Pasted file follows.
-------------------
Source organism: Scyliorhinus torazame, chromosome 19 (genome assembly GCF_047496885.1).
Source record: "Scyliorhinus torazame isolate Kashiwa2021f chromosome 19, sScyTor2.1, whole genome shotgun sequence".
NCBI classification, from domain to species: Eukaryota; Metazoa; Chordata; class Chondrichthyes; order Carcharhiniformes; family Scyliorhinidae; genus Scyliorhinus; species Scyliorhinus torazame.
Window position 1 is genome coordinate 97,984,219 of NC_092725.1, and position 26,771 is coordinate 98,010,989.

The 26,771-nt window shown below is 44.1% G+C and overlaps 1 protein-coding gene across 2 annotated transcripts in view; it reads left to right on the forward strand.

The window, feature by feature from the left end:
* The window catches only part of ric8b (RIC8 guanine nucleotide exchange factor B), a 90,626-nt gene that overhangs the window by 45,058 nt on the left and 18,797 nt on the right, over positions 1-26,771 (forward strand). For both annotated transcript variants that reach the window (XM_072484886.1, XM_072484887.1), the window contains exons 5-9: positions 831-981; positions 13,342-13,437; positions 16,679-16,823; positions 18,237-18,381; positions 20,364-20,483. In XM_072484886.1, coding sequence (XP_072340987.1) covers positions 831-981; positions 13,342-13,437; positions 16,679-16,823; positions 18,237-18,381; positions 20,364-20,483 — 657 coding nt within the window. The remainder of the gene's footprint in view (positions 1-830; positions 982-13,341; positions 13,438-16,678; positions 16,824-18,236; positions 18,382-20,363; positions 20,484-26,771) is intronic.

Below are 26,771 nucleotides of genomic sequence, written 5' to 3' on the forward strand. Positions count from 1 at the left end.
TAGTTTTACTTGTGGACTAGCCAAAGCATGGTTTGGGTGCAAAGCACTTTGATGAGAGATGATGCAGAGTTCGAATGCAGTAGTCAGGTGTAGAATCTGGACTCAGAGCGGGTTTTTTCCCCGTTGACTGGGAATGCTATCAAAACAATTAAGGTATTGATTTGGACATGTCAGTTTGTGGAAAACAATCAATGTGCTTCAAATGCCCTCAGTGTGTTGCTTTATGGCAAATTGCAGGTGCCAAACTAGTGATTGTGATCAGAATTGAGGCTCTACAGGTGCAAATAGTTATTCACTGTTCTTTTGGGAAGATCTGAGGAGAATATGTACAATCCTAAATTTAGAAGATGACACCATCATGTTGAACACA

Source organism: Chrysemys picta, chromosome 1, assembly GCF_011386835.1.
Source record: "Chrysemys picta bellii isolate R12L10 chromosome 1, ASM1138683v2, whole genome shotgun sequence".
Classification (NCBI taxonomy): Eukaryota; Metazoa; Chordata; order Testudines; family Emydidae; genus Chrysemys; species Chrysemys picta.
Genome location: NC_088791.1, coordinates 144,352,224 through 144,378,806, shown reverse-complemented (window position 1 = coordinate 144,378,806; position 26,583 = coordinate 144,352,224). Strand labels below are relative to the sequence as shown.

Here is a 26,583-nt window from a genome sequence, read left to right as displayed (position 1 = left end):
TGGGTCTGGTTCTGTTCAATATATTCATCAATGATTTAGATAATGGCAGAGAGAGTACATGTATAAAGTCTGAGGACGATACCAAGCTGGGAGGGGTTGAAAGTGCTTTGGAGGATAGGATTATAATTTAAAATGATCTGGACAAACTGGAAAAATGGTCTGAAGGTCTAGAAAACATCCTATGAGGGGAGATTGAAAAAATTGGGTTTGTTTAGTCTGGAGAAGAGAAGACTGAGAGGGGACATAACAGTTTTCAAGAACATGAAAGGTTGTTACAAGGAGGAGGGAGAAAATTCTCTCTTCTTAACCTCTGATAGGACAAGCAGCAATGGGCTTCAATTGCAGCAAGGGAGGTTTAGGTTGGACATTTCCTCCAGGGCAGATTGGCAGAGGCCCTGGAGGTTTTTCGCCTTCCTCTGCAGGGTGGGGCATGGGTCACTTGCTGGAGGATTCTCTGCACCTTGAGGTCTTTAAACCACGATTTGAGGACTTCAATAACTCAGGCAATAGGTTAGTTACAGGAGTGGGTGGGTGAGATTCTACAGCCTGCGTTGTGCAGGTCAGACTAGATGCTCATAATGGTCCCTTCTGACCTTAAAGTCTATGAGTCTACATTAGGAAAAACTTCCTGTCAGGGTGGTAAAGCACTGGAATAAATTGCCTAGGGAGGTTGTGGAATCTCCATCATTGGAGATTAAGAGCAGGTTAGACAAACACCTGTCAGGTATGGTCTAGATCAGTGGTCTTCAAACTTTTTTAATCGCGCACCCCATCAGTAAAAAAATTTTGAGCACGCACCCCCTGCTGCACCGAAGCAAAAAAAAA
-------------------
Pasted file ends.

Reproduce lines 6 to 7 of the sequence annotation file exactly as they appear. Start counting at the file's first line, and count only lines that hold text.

The window, feature by feature from the left end:
* The window catches only part of ric8b (RIC8 guanine nucleotide exchange factor B), a 90,626-nt gene that overhangs the window by 45,058 nt on the left and 18,797 nt on the right, over positions 1-26,771 (forward strand). For both annotated transcript variants that reach the window (XM_072484886.1, XM_072484887.1), the window contains exons 5-9: positions 831-981; positions 13,342-13,437; positions 16,679-16,823; positions 18,237-18,381; positions 20,364-20,483. In XM_072484886.1, coding sequence (XP_072340987.1) covers positions 831-981; positions 13,342-13,437; positions 16,679-16,823; positions 18,237-18,381; positions 20,364-20,483 — 657 coding nt within the window. The remainder of the gene's footprint in view (positions 1-830; positions 982-13,341; positions 13,438-16,678; positions 16,824-18,236; positions 18,382-20,363; positions 20,484-26,771) is intronic.